Grahamstown National Arts Festival
The National Arts Festival is a 10-day explosion of theatre, music, dance, art exhibitions, street performances, craft markets and much much more, that hits the Eastern Cape town of Grahamstown in South Africa every year at the end of June beginning of July. It was started in 1974 as a project of the Grahamstown Foundation, and has evolved into the leading arts festival on the whole African continent. If you've been to the Edinburgh Festival in Scotland, this is a smaller version of that. Over 120 000 supporters flock annually to Grahamstown, an old 1820 Settler Town and home to Rhodes University, to experience one of the world's most diverse displays of creative talent, representing the full cross-section of South Africa's cultures.
From 1652-1795, the Cape Colony was under Dutch rule. However, the Netherlands was invaded by the French and Prince William of Orange fled to England and asked the British to look after the Cape for him. This was the first British Occupation of the Cape which lasted until the Dutch asked them to leave in 1802. However, the British saw what a prize the Cape was, and re-occupied it in 1806 when they attacked and defeated the Dutch settlers in the Battle of Blaauwberg.
The British immediately tried to anglicize the Cape and forbade Dutch children to learn Dutch at school amongst other things. Many of the Dutch settlers had farms and had intermarried with the French Huguenots who had arrived in the Cape in 1688 after the Edict of Nantes was revoked in France. They were not happy with the policies of the British and left their farms and started heading east. However, at the Fish River in the Eastern Cape, the Dutch met the Xhosa who were slowly moving South in search of new grazing for their cattle. The meeting was not a happy one and fighting broke out, signalling the start of the frontier wars. The British had to come to the rescue.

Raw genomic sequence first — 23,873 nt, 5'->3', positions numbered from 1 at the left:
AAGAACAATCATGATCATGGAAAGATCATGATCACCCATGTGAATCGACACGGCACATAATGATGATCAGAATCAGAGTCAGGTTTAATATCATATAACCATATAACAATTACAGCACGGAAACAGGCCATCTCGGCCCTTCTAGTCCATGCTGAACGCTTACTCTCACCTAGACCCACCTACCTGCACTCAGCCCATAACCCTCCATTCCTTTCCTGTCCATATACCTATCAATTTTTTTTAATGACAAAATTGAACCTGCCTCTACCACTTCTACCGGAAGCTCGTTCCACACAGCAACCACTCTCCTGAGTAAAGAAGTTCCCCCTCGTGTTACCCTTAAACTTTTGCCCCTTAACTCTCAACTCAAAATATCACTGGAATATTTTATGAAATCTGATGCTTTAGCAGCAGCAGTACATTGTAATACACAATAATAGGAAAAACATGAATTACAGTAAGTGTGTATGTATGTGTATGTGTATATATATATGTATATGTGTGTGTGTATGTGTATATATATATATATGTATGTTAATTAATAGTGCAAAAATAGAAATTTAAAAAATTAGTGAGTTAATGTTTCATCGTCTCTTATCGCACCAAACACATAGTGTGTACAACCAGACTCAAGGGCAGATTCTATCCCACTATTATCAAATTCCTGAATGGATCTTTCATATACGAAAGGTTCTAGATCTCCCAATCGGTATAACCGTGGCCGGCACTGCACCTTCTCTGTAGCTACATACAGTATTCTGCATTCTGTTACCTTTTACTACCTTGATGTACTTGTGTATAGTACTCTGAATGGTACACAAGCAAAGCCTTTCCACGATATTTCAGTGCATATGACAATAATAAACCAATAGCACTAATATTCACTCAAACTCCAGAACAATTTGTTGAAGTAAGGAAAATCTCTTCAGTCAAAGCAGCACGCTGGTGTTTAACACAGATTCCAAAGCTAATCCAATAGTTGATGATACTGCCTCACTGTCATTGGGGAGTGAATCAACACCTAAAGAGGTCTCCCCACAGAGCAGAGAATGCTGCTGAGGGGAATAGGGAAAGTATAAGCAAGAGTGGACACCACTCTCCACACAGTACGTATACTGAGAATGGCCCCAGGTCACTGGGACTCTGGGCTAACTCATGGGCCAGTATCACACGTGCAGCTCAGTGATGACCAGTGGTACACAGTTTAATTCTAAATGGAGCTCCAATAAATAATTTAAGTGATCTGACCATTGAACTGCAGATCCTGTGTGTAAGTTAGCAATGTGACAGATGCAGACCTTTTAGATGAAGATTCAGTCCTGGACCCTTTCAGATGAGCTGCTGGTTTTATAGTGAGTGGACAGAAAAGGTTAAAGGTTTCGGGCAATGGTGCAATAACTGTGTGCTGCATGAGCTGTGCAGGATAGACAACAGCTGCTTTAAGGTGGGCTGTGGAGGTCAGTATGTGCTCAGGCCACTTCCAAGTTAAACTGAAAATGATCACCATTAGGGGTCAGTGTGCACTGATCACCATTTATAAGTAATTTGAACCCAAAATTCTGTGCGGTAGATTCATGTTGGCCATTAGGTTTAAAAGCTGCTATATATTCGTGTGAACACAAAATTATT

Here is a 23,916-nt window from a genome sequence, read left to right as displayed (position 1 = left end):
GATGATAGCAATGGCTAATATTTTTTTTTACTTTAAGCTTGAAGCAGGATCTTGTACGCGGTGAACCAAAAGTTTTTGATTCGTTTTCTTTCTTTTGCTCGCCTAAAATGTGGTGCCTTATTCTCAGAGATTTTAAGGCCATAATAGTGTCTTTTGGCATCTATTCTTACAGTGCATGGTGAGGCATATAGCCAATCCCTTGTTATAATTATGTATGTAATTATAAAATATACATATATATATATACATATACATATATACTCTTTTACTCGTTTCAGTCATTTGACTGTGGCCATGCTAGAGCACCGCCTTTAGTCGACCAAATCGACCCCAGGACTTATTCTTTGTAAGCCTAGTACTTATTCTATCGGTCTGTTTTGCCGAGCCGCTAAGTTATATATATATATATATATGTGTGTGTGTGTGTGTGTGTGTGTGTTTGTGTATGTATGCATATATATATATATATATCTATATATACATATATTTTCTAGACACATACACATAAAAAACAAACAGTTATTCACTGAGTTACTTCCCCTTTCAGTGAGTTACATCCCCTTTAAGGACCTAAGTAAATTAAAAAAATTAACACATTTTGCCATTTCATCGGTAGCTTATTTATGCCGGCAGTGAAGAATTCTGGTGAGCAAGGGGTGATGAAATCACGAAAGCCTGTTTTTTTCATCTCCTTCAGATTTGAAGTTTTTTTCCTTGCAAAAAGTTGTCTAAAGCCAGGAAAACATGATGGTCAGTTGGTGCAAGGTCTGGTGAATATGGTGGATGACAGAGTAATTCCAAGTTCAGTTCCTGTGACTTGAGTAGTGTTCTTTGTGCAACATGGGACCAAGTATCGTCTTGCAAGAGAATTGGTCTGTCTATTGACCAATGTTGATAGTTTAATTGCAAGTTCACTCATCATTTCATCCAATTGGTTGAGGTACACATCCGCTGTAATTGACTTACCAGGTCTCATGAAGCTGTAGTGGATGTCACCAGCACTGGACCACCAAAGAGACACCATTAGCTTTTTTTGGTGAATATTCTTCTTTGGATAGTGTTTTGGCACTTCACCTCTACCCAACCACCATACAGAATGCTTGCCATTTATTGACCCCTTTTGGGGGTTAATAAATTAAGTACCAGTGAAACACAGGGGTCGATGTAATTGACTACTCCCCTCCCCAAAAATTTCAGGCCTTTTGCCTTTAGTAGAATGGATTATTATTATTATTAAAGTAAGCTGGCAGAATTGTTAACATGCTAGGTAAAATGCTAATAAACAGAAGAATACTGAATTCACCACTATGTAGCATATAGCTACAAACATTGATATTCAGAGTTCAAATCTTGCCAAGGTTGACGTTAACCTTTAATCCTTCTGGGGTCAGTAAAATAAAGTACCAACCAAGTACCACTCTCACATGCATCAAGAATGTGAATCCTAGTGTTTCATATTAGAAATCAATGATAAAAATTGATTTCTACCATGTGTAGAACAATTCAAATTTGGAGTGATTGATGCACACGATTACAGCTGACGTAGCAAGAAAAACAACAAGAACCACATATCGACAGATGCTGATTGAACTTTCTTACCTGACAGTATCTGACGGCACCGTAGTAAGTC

Grahamstown was founded by Lt. Colonel John Graham in 1812 as the military headquarters for a system of forts along the Fish River, which had been established as the boundary of the Cape Colony. However, the Xhosa did not recognise the boundary or the British for that matter. Lord Charles Somerset became governor of the Colony in 1814 and he came up with a cunning plan which would do away with the need for more soldiers to maintain the frontier. At that time, there was much unemployment in Britain. Wars had ended, soldiers were jobless and the Industrial Revolution was in full swing. Somerset out forward the suggestion that unemployed soldiers and other British people be sent to the Cape Colony to populate the areas on the banks of the Fish River, and serve as a human boundary to stop the Xhosa from advancing south. For the British Government, Somerset's frontier scheme seemed an ideal solution to both the problems existing in Britain and the Cape Colony. Unfortunately, they forgot to tell the Settlers the real reason for sending them to the Cape.